The aggressiveness of cancer care in the last three months of life: A retrospective single centre analysis

Research output: Contribution to journalArticle

81 Citations (Scopus)

Abstract

Background. There is concern that terminally ill cancer patients are over treated with chemotherapy, even when such treatment is unlikely to palliate symptoms. The study objective was to evaluate the use of chemotherapy in the last three months of life in a cohort of adult patients with advanced solid tumours. Methods: All adult patients with solid tumours who died in our hospital in 2003 and received chemotherapy for advanced cancer, were included. Detailed data concerning chemotherapy and toxicity, in the last three months of life, were collected from patients' clinical charts. Results: A total of 319 patients were included. Median age was 61 years. Median time from diagnosis of metastatic disease to death was 11 months. The proportion of patients who received chemotherapy in the last three months of life was 66% (n = 211), in the last month 37% and in the last two weeks 21%. Among patients who received chemotherapy in the last three months of life, 50% started a new chemotherapy regimen in this period and 14% in the last month. There was an increased probability of receiving chemotherapy in the last three months of life in younger patients and in patients with breast, ovarian and pancreatic carcinomas. Conclusion: There was a large proportion of patients who received chemotherapy in the last three months of life, including initiation of a new regimen within the last 30 days. Thus, further study is needed to evaluate if such aggressive attitude results in better palliation of symptoms at the end of life.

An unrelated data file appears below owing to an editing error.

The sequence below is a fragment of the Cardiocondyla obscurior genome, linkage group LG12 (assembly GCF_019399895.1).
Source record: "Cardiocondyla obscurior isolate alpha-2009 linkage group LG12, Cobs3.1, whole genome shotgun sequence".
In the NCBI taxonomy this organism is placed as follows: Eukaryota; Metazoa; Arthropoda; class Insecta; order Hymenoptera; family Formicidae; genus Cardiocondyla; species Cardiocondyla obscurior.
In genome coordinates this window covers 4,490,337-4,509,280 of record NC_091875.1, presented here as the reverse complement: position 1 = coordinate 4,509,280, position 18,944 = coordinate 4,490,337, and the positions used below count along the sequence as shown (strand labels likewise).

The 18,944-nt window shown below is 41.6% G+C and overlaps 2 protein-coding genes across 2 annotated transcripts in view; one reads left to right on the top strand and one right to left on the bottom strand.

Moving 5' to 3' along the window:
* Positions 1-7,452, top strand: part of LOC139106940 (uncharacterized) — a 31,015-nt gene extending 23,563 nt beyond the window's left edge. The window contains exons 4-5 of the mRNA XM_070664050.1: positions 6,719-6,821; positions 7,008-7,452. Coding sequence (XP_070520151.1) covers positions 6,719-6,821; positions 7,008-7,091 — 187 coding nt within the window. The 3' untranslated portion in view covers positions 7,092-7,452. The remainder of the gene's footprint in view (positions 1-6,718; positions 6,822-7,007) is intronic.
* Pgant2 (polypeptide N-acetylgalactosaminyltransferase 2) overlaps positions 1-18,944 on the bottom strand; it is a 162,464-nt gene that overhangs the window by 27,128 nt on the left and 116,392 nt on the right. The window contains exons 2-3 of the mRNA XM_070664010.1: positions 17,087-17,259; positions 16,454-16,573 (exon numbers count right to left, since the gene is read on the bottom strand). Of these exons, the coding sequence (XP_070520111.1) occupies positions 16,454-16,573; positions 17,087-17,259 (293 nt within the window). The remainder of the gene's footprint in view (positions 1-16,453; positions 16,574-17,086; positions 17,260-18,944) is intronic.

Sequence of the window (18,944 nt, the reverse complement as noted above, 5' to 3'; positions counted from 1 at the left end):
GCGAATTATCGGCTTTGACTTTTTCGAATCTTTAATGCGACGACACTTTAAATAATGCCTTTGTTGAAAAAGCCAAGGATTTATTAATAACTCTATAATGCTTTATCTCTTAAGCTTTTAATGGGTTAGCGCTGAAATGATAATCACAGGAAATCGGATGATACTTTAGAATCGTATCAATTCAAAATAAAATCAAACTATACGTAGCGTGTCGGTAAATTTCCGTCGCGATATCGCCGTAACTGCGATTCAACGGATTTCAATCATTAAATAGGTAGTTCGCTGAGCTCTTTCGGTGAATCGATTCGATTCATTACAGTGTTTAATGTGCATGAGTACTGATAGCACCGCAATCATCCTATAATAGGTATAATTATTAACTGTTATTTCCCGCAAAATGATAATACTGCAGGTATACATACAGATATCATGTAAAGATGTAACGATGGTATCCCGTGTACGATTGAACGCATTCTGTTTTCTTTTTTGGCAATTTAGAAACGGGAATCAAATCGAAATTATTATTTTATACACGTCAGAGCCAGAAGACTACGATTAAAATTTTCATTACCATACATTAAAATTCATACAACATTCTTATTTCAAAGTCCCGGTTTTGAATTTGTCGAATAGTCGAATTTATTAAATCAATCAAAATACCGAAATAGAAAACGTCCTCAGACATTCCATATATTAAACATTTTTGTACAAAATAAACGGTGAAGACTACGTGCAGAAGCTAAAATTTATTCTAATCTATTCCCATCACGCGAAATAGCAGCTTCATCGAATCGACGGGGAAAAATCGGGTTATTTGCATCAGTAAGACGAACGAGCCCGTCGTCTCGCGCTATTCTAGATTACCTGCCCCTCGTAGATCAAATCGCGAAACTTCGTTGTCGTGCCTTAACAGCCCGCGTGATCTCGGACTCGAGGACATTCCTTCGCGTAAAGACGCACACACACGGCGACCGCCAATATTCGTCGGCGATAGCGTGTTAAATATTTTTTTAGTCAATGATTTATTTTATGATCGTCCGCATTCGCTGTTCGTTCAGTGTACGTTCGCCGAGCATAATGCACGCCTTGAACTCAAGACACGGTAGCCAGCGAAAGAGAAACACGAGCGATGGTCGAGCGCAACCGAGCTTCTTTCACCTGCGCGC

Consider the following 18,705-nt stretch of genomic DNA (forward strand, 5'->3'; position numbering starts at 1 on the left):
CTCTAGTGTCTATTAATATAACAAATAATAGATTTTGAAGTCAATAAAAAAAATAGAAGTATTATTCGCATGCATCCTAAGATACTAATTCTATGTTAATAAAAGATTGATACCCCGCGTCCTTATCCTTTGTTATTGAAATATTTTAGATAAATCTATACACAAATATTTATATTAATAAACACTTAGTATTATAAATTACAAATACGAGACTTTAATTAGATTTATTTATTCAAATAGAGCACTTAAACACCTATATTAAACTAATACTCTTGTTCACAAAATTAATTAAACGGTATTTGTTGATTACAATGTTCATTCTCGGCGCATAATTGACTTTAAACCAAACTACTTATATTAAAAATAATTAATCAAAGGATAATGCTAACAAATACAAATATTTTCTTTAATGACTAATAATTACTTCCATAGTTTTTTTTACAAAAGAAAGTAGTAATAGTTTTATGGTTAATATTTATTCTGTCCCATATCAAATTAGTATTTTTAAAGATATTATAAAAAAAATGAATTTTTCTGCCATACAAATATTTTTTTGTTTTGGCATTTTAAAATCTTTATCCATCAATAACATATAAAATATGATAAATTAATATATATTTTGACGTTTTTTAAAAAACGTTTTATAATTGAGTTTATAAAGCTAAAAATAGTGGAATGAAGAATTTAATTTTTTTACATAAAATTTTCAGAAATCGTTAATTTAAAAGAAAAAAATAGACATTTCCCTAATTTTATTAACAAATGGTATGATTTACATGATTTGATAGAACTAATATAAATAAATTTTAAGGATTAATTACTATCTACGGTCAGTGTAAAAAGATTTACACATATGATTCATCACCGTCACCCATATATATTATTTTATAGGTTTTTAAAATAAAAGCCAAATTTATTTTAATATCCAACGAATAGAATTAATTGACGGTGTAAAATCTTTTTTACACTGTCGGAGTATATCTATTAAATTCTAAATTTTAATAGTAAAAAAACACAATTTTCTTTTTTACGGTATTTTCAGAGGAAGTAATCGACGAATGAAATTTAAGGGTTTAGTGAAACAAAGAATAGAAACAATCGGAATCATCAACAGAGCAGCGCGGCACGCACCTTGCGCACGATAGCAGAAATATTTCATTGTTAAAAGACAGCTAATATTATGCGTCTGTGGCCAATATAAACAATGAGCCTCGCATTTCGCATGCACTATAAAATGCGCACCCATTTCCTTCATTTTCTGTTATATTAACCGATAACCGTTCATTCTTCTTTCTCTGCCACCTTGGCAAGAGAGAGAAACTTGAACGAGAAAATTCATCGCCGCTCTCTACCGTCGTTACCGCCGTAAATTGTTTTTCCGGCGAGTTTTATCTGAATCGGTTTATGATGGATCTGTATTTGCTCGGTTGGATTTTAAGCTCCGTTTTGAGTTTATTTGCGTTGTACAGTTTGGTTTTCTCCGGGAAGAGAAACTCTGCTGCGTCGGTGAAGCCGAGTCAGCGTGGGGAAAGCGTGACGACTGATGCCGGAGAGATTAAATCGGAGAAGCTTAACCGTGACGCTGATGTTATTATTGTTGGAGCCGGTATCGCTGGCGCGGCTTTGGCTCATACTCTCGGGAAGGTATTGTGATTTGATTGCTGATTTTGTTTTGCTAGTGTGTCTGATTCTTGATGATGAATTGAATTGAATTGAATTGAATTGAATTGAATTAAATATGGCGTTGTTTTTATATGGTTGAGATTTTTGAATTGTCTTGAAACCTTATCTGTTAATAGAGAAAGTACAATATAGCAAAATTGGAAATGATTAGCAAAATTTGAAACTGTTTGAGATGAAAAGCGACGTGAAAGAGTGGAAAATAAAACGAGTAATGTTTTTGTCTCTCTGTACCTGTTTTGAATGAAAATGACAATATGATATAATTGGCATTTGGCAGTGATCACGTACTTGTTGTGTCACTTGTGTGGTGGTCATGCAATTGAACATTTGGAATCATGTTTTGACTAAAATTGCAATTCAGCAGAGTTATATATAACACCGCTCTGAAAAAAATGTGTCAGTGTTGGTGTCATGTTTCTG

Original languageUnknown
Pages (from-to)863-868
JournalPsycho-Oncology
Volume16
Issue number9
DOIs
Publication statusPublished - 1 Jan 2007

Cite this